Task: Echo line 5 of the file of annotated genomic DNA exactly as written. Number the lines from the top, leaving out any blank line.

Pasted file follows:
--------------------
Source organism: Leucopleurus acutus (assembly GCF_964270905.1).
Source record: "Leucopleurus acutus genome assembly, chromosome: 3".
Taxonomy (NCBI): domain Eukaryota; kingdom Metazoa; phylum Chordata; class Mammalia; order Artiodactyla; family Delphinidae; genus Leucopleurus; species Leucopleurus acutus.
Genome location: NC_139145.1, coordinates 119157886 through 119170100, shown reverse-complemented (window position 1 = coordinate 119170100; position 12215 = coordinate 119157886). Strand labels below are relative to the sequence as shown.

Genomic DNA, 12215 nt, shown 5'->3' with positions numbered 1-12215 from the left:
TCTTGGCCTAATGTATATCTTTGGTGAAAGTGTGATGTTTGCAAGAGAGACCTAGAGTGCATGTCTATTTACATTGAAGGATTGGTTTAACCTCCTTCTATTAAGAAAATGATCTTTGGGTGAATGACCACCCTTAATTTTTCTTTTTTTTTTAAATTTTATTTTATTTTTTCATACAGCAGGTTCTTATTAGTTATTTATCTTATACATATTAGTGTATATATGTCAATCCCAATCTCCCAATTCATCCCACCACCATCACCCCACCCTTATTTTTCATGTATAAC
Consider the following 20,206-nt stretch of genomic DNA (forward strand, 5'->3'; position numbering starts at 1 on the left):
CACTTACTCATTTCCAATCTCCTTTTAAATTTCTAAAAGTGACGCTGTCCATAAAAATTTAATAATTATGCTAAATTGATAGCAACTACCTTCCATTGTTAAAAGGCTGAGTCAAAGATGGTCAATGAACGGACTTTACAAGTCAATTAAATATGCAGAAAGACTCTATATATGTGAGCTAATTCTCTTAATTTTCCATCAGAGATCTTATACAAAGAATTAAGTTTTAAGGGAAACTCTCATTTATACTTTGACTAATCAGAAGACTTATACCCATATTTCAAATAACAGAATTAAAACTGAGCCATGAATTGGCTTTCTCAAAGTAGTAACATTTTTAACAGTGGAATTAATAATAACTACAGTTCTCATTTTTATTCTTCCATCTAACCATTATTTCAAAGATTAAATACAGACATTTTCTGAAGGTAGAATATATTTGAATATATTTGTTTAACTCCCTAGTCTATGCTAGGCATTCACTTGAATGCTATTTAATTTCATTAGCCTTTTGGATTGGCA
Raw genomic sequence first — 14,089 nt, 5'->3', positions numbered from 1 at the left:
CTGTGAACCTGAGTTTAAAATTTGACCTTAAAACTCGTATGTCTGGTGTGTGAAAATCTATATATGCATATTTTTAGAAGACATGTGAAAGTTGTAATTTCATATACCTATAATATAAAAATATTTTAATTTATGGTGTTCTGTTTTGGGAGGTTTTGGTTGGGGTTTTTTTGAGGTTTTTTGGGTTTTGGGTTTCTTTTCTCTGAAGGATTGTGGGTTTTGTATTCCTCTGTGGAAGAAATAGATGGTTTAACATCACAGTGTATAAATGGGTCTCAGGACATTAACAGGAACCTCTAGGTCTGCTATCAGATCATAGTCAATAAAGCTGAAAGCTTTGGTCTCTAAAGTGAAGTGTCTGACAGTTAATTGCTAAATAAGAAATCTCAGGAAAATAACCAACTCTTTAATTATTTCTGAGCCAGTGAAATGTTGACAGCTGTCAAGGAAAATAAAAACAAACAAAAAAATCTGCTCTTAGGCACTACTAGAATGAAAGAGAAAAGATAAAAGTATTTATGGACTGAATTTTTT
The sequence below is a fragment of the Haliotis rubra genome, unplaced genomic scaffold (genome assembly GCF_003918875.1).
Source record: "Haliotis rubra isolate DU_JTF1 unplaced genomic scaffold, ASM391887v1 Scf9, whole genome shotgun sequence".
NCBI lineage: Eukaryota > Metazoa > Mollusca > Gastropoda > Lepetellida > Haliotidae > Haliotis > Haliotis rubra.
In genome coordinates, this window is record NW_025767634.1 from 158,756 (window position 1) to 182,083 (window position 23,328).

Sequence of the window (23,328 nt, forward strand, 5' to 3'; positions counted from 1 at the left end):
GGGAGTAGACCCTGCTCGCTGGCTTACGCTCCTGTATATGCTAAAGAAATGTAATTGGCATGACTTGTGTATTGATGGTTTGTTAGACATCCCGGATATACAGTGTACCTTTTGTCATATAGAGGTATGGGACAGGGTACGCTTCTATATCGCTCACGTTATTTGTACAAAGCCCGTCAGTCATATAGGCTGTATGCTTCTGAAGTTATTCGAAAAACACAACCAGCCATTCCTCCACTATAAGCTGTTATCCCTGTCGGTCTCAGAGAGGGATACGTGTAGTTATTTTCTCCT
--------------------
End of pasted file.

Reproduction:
Genomic DNA, 12215 nt, shown 5'->3' with positions numbered 1-12215 from the left: